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Nutrient - Aloe vera - elixir of youth

By Karen Wilson BSc (Hons) MSc Nut Med

Prized by ancient civilisations for thousands of years for its health-giving properties, the ancient Egyptians referred to it as ‘the plant of immortality’, inscribing the walls of the pharaohs’ tombs with drawings of Aloe plants. Both Nefertiti and Cleopatra used Aloe vera for its age-defying effects on the skin. The Chinese called it ‘elixir of youth’ for the same reason.

Aloe vera barbadensis Miller, or ‘true Aloe’, resembles a cactus with spiky fleshy leaves but, in fact, it is a succulent. The fleshy leaves exude a ‘gel’ containing essential minerals, vitamins, proteins, lipids, amino acids, enzymes and polysaccharides, when cut, and is a true superfood.

Whole leaf Aloe contains more of these important nutrients than other Aloe juices and should ideally contain 17,000 MPS per litre (this is a measurement of the active polysaccharide content). Aloe juice should be gently preserved to maintain the activity of the nutrients. Avoid ones without preservation, as they will have been heated and the active substances largely destroyed. Tablets made with whole leaf Aloe do not require preservation.

Aloe vera assists the body to absorb vitamins and encourages the production of detoxifying enzymes. It also contains seven different superoxide dismutases (SODs), which help reduce oxidative stress and protect cells and DNA from oxidative damage. The cumulative health-giving properties of Aloe are known to optimise immune function, maintain normal blood sugar, aid healthy skin renewal, support the digestive tract and a healthy cardiovascular system, and also helps the joints.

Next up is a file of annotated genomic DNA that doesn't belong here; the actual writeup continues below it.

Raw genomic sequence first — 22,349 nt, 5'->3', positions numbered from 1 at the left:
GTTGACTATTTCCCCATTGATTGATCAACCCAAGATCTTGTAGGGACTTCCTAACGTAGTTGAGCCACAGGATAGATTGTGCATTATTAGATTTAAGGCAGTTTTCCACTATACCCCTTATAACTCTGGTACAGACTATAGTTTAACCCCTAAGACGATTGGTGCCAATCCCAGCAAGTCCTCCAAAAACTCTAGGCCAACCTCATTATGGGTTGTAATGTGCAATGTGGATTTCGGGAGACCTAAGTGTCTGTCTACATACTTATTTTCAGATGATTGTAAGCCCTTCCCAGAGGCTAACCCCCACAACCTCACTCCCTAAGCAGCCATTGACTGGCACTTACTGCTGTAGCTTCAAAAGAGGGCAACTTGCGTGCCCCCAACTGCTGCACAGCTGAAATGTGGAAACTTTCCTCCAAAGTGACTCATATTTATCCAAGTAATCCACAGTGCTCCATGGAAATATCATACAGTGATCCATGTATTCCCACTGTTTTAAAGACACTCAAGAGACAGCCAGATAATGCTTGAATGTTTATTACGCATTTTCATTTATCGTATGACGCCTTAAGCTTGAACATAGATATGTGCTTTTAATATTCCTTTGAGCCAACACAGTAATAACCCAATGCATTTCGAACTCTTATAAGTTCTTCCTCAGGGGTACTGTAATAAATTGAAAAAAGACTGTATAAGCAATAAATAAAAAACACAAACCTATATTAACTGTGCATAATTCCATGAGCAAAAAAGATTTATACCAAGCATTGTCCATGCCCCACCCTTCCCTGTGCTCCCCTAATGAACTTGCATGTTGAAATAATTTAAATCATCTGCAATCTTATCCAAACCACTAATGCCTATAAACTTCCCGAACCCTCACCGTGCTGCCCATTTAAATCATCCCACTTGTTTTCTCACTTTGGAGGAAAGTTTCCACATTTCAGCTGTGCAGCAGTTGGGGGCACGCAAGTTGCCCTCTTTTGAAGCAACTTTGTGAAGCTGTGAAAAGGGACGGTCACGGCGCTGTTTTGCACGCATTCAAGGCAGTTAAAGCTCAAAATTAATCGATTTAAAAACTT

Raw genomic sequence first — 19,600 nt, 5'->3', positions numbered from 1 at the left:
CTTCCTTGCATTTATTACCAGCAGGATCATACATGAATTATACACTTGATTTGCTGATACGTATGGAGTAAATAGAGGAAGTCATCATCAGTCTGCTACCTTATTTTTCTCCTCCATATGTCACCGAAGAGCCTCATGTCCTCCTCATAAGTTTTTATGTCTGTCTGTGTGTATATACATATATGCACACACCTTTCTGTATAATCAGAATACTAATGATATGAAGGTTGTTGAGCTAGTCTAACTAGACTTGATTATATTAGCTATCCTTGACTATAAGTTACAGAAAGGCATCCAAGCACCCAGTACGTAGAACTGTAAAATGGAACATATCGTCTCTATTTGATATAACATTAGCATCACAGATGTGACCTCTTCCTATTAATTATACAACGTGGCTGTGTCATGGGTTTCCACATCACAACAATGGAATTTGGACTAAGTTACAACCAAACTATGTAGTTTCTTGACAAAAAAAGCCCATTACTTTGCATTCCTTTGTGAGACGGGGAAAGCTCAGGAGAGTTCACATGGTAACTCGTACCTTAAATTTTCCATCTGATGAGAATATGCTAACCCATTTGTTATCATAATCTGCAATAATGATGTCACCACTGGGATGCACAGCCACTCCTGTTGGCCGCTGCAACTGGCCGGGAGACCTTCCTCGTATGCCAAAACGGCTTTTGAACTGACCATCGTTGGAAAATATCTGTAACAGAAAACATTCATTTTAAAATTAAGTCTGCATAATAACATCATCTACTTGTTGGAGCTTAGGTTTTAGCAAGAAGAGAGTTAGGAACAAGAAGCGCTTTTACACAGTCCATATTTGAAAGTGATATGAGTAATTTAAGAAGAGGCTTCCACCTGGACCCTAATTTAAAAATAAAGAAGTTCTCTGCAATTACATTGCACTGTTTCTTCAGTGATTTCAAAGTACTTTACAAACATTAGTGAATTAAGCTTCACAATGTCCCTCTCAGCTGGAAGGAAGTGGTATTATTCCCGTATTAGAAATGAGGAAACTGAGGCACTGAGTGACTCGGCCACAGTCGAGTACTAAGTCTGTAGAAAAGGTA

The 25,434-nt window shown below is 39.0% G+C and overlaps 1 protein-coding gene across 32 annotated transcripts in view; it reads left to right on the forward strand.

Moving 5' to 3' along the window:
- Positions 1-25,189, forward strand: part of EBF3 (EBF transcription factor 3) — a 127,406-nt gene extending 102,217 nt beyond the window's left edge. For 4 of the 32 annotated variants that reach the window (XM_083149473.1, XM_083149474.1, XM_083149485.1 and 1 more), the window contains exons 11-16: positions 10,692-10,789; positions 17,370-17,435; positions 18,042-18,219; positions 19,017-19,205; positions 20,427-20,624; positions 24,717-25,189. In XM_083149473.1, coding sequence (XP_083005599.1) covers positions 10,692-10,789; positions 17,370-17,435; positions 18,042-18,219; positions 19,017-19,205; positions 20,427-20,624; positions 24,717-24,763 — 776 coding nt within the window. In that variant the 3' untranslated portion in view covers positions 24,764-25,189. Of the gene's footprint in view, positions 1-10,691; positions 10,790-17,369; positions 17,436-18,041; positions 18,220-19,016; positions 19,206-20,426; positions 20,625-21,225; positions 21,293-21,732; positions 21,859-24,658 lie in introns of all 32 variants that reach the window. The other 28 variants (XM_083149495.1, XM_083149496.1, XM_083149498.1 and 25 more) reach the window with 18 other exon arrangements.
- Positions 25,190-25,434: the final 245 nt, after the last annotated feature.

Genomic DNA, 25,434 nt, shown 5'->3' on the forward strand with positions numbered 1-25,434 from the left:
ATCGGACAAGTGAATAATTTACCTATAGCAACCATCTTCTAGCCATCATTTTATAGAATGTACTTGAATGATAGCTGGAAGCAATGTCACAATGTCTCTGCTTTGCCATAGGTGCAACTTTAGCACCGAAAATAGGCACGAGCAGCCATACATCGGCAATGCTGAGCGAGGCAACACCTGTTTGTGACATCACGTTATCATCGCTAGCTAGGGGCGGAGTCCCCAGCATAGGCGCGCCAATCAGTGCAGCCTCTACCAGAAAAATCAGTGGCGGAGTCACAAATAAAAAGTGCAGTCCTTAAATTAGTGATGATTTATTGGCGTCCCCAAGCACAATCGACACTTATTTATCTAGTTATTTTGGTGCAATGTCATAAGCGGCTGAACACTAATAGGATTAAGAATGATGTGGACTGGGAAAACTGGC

Taken internally either as a drink or as tablets, Aloe vera actually makes people ‘feel better’, probably due to Aloe’s ability to detoxify the tissues. Hundreds of studies over the last few decades are testament to the health-giving properties that  the ancient civilisations valued so highly.

Aloe vera aids protein digestion and absorption and helps maintain a healthy colon, by assisting  bowel movements and elimination. It also promotes the growth of probiotic friendly bacteria and discourages yeast growth. It has natural anti-inflammatory properties, too, which help keep the intestinal tract healthy.

Additionally, its alkalising effect on the gastro-intestinal tract helps to maintain acidity in the normal range.

The active components in Aloe vera are thought to be mucinous polysaccharides, which are particularly important for the health of the lining of the digestive system, lungs, nose and vagina, but are also found in every cell. The active polysaccharide links together and forms a lining to the colon, presenting a barrier to bacteria in the gut and preventing toxins from being reabsorbed.

Studies have shown that these polysaccharides are important  for immune health, having a positive effect on macrophages and the production of other immune cells that are key to strong immunity.

This multifunctional food is also capable of normalising the effects of oxidative stress by regulating detoxification processes at a cellular level. Oxidative stress is an imbalance in the production of free radicals that disrupt the body’s ability to detoxify and repair the resulting damage to organs and cells. Oxidative stress is common due to modern lifestyles and is implicated in many chronic disease conditions.

Finally, Aloe is often used in cosmetics and skincare products because of its antioxidant and skin-enhancing properties. However, since beauty comes from within, taking Aloe daily, like Cleopatra, can encourage healthy, glowing skin. It encourages collagen synthesis, which is so important in the constant growth and healthy renewal of skin. It also aids moisture retention and flexibility, which are essential for young looking skin.

Whole leaf Aloe - a modern elixir for health! 


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